Henri-Edmond Cross was born on May 20, 1856 in Douai, a small town close to the Belgian border in northern France. He spent his youth in Lille and there, at the age of ten, took drawing and painting lessons with Emile-Auguste Carolus-Duran, a friend of Manet and the Impressionists. In 1878, Henri enrolled at Lille’s Ecoles Académiques de Dessin et d’Architecture, and a few years later moved to Paris, where he pursued his studies in the studio of Emile Dupont-Zipcy and, more importantly, with François Bonvin whose somber palette became an early influence. In 1881, the twenty-five year old painter anglicized his paternal family name, Delacroix, to Cross in order to avoid confusion with his famous namesake, the late master Eugène Delacroix, as well as the now-forgotten Henri-Eugène Delacroix, who was exhibiting at this time. The early works of Henri Edmond Cross, as he now called himself, are executed in a realist vein and nothing in them foreshadows his subsequent rapture with colorism. Cross’s gradual shift from earthy tones to more vibrant means of visual expression was occasioned through eye-opening encounters with several avant-garde personas, notably Claude Monet and Paul Signac, whom he met in the early 1880s in Paris and during trips to southern France.
Cross’s avant-garde aspirations surfaced in 1884 when he became a co-founder of the anti-academic Société des Artistes Indépendants. Throughout the 1880s, the young painter flirted with progressive ideas in Paris and collaborated with vanguard exhibition societies such as Les Vingt, founded in Brussels in 1883. He did not, however, adopt a purely Neo-Impressionist style until 1891. That year Cross moved permanently to the Côte d’Azur. During the next two decades the painter remained committed to variations of the Pointillist technique pioneered by Georges Seurat and Paul Signac. The luminosity and vibrant color juxtapositions of his Mediterranean landscapes earned Cross the admiration of his fellow Neo-Impressionists, notably Signac and Van Rysselberghe, and eventually these pictures — vistas in which timeless utopia meets temporal modernity — would inspire the work of Matisse and the Fauves.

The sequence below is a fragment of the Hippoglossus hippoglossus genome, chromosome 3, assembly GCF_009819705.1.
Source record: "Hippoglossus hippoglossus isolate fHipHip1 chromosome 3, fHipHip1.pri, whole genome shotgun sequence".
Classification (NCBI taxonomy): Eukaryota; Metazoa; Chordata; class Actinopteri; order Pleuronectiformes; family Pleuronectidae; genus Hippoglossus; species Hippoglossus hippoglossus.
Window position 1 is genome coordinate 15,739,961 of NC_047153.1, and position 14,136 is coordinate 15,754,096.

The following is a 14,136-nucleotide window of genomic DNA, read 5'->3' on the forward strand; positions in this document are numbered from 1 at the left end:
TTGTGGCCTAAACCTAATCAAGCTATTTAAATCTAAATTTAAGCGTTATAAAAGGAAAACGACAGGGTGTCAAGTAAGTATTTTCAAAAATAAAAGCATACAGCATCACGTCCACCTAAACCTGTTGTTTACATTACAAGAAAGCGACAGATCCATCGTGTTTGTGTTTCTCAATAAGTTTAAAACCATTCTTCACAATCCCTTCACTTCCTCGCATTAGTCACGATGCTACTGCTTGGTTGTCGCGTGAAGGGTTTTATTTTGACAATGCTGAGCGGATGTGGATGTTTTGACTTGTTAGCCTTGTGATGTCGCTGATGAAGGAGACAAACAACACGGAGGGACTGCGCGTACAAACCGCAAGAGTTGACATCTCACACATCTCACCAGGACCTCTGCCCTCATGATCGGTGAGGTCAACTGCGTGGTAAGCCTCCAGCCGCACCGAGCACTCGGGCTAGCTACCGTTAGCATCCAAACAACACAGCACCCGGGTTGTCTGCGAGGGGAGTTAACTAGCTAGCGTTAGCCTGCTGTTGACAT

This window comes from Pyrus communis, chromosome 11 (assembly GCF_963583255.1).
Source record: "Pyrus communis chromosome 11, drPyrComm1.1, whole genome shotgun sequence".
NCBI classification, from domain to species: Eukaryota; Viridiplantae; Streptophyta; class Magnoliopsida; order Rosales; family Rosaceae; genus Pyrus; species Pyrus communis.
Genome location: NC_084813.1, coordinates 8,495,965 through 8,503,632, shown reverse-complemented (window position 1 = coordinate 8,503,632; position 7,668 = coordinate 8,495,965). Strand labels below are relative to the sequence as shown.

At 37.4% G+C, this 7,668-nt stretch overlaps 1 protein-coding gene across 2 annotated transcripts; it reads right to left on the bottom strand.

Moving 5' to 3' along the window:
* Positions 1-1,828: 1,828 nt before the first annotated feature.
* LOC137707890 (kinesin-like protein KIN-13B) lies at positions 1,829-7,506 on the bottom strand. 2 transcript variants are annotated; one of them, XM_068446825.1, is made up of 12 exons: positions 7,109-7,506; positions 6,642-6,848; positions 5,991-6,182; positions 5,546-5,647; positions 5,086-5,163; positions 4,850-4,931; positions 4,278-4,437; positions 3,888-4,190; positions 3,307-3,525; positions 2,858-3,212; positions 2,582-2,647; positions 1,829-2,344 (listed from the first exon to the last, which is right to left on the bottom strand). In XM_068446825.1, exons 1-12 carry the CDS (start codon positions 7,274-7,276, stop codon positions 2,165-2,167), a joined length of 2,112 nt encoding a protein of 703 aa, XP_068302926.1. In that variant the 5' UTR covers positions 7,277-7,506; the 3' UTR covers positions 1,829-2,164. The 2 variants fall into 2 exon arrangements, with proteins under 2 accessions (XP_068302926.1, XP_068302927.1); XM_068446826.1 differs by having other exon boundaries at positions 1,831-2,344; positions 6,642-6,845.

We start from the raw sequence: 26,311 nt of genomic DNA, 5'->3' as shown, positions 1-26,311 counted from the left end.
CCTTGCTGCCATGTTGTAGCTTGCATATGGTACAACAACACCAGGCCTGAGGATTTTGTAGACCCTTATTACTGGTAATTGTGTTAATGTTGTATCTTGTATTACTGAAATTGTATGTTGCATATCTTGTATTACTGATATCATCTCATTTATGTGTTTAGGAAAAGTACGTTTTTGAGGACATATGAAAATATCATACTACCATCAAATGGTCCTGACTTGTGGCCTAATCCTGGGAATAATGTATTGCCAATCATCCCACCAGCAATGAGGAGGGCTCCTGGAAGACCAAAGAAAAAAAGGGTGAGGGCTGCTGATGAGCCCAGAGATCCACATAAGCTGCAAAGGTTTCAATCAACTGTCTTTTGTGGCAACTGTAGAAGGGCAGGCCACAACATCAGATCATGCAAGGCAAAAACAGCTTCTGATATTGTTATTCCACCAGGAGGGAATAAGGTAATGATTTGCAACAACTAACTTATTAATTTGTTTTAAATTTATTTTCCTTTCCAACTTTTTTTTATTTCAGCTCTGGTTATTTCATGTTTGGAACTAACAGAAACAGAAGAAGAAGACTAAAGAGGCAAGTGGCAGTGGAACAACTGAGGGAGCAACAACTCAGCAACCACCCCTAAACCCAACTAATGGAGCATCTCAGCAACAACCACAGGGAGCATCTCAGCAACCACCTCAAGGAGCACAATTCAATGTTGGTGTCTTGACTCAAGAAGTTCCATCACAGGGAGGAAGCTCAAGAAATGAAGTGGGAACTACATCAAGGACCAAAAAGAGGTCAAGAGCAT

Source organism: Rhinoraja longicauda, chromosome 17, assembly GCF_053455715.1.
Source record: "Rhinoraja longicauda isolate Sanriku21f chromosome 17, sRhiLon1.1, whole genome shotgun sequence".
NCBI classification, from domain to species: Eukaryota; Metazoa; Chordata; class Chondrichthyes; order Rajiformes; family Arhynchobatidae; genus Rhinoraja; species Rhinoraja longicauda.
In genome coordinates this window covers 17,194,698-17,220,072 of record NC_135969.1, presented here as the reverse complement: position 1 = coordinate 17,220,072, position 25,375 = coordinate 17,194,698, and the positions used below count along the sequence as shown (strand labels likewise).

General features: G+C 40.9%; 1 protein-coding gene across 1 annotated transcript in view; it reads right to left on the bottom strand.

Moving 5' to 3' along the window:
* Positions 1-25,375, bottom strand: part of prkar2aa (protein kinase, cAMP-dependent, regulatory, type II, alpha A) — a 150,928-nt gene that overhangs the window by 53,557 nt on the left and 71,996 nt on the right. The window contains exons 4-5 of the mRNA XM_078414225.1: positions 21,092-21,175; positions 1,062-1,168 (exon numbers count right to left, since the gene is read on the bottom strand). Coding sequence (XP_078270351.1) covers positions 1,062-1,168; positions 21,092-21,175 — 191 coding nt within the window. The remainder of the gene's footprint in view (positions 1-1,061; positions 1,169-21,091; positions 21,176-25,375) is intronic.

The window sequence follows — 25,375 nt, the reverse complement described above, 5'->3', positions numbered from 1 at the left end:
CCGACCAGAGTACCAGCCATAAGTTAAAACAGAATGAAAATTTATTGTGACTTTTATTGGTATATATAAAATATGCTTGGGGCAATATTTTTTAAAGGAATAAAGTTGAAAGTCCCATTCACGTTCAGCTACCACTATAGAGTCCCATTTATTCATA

A remarkable sample of Cross’s Neo-Impressionism sparkles in the midst of the Israel Museum’s collection of Post-Impressionist art. The work, entitled simply The Clearing in Provence, is actually a preparatory landscape study for a large mythological figure painting titled The Clearing that is reminiscent of Matisse’s La Joie de Vivre (1905-1906). The technical differences between the final work (1906-1907, 162 x 132 cm), which belongs to a private collection and the Israel Museum’s landscape are remarkable. In the former, the pigment is applied in delicate, small dots that surreptitiously blend into one another creating an ethereal space in which the nude bodies of half-a-dozen frolicking females melt into surrounding landscape. In the latter, the brushwork is sculptural and expressively multidirectional, the color contrasts are stark and the entire picture surface is agitated, almost ablaze. In one respect, though, the preparatory landscape and the final figure painting are close kin: in neither is there space for space, only for inexcapable color and for utopian light created through color. As a pair, these two Clearings point to Cross’s quest for pictorial peace and harmony through an almost expressionist recognition of the potent, sometimes harsh forces and forms of nature.
Impressionist and Post-Impressionist Painting and Sculpture, The Israel Museum, Jerusalem, 2006, English / Hebrew